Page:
Looking into the future, it would almost seem that the electric car is destined to almost exclude other vehicles from town roads, and the petrol-electric carriage to secure the first place for long-distance travel.
— W. Poynter Adams, Motor-Car Mechanism and Management: Electric and Petrol-Electric Vehicles, 1908
The moment when the lifeblood of our automobile culture oozes away over the wetlands and the wildlife and the sugar-sand beaches should, by rights, be the moment of the electric automobile. Its technical superiority over the straight internal combustion car will be abundantly clear to anyone who looks at the numbers. It’s more efficient, safer, and its carbon footprint is smaller across many dimensions. What’s more, the good people of America choose electric cars when given the chance. Hybrids from Toyota, Ford, and Honda often require waiting lists, while many nonhybrid models feature cash rebates to spur sales. General Motors’s EV1 and Toyota’s RAV4 EV — both straight-up battery-powered vehicles, no gasoline — found willing and loyal customers in the 1990s, so loyal that many lessees (the cars were never offered for sale) begged to keep the cars after the leases expired. GM said no, a bad PR move that sparked the film Who Killed the Electric Car? Toyota said yes, and hundreds of RAV4 EVs are still on the road. Toyota is now planning a next-generation version in collaboration with California-based Tesla Motors. New electrics are equally popular: 20,000 people have lined up to buy the 10,000 electric Leafs Nissan will produce over the next year; GM claims 25,000 people have joined its “enthusiast list” for the Chevrolet Volt, and has upped 2012 production plans from 30,000 cars to 45,000. Given these numbers, the question must be posed: Why can’t we have the cars we want?
The simple answer is that our transportation system isn’t logical. More precisely, the logic of the system has political and cultural components that exert more force on the evolution of automobility than simple technical logic would dictate. Since their appearance a century ago, cars have become embedded in human culture in a profound way, and the government and industrial and social system that’s grown around them like a concrete sarcophagus will not easily be budged.
Henri Lefebvre rightly labeled the car “l’objet-roi”: the king of all objects. Not only do people spend enormous sums on their automobiles — more than any item save houses, which we treat as appreciable rather than depreciable investments — but producers spend extravagantly to influence consumer choices. At its peak, automobile production and sales accounted for one in six American jobs. Even in their attenuated modern form, these industries account for nearly 8 million jobs in the US — 4.4 percent of private sector employment. Automobiles don’t just move us through space; they reproduce social space, thereby facilitating the reproduction of a capitalist political economy.
This perspective on our automobile culture is as prominent inside the academy as it is invisible outside it. The historians, sociologists, and urbanists who advance it include David Gartman, David Harvey, Miriam Konrad, Peter J. Ling, and Edward Soja. But for most of them the actual means of locomotion remain out of bounds. Those who have studied the rise of the petroleum-powered automobile have generally succumbed to a post hoc technological determinism: internal combustion triumphed because it was faster, stronger, and meaner. What more is there to say?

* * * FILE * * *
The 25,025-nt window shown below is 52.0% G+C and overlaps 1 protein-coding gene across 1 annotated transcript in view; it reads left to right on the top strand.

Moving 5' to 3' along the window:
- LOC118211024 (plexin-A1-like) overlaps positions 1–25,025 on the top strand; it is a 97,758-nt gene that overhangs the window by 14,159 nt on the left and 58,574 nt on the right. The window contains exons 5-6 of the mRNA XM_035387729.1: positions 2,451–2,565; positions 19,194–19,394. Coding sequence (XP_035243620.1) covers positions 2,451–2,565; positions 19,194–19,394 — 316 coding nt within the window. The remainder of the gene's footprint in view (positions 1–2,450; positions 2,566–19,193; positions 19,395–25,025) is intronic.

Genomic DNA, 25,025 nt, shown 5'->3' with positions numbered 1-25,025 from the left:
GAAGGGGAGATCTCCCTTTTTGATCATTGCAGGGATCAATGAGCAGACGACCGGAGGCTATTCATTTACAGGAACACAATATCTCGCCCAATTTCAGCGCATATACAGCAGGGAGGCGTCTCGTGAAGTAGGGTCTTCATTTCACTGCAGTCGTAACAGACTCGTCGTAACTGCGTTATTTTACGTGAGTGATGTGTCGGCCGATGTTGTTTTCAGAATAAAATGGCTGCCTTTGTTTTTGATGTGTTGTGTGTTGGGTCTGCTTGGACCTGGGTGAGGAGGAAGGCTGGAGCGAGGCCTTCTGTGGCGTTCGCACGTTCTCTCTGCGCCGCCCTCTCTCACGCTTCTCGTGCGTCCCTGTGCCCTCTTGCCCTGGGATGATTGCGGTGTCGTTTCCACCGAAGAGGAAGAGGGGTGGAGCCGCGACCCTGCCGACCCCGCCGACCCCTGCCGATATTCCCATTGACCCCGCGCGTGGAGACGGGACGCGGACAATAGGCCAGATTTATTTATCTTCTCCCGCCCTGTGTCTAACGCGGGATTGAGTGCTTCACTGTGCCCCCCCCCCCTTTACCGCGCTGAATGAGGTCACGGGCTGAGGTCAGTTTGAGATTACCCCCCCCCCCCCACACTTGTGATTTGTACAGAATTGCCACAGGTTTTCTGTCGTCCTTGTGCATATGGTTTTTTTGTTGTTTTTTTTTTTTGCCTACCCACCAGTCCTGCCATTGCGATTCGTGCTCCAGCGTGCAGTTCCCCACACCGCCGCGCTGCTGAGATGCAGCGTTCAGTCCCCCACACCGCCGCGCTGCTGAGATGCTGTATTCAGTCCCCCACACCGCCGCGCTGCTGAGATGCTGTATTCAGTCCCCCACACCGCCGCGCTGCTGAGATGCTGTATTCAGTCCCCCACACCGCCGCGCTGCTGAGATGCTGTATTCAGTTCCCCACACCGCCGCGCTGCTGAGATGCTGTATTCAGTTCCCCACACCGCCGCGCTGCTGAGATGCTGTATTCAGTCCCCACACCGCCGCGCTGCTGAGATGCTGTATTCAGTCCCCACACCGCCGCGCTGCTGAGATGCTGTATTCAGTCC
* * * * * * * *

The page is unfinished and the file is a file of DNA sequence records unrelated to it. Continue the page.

And yet the internal combustion engine achieved dominance not in some purely technical sense, but within a specific sociohistorical context. In America and the Automobile: Technology, Reform, and Social Change 1893–1923, his study of the first three decades of automobility in the US, Ling emphasizes the degree to which the automobile is embedded in the capitalism of the late 19th century, and follows Marx in believing that its central role is to facilitate the movement of capital. Like the train before it, the automobile, “by incorporating hitherto self-sufficient or relatively isolated regions more fully into the cash economy . . . served to transmit the heightened pace of industrial production to other phases of the cycle of capital accumulation.” In other words, the automobile helped stitch the national market together, especially by bringing previously isolated villages into daily contact with booming urban centers.
In his book Down the Asphalt Path, urban historian Clay McShane shows that the steam automobile, invented in the 1780s, failed because it lacked a context — it was a solution without a problem. The inventor Oliver Evans ran a self-propelled steam vehicle down the streets of Philadelphia in 1805 that might have been the basis for a city bus, but where would it go and why? Streets were made of bumpy cobblestones, for the benefit of horses, and cities themselves were compact, pedestrian-sized. As Hiram Percy Maxim, son of the inventor of the machine gun and himself the inventor of, among other things, the car muffler and an electric vehicle (designed to be “operated, managed, and cared for by inexperienced and even unintelligent persons without danger of injury”), noted in his autobiography: “We have had the steam engine for over a century. We could have built steam vehicles in 1880, or indeed in 1870. But we did not. We waited until 1895.”